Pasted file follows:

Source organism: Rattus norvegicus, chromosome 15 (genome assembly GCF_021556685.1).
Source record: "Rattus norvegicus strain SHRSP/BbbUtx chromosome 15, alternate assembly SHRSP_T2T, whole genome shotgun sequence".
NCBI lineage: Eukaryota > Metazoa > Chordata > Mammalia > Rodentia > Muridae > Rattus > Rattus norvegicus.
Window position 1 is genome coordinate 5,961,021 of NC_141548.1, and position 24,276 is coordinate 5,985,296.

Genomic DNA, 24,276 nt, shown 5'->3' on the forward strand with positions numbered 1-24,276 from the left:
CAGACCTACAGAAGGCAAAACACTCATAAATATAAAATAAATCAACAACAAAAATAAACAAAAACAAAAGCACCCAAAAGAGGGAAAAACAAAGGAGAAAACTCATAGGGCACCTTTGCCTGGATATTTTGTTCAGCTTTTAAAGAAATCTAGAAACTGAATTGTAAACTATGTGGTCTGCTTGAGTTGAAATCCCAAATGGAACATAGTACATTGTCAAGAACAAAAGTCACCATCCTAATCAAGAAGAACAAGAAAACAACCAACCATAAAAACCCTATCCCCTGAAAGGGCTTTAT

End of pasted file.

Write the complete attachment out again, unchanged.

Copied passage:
Source organism: Rattus norvegicus, chromosome 15 (genome assembly GCF_021556685.1).
Source record: "Rattus norvegicus strain SHRSP/BbbUtx chromosome 15, alternate assembly SHRSP_T2T, whole genome shotgun sequence".
NCBI lineage: Eukaryota > Metazoa > Chordata > Mammalia > Rodentia > Muridae > Rattus > Rattus norvegicus.
Window position 1 is genome coordinate 5,961,021 of NC_141548.1, and position 24,276 is coordinate 5,985,296.

Genomic DNA, 24,276 nt, shown 5'->3' on the forward strand with positions numbered 1-24,276 from the left:
CAGACCTACAGAAGGCAAAACACTCATAAATATAAAATAAATCAACAACAAAAATAAACAAAAACAAAAGCACCCAAAAGAGGGAAAAACAAAGGAGAAAACTCATAGGGCACCTTTGCCTGGATATTTTGTTCAGCTTTTAAAGAAATCTAGAAACTGAATTGTAAACTATGTGGTCTGCTTGAGTTGAAATCCCAAATGGAACATAGTACATTGTCAAGAACAAAAGTCACCATCCTAATCAAGAAGAACAAGAAAACAACCAACCATAAAAACCCTATCCCCTGAAAGGGCTTTAT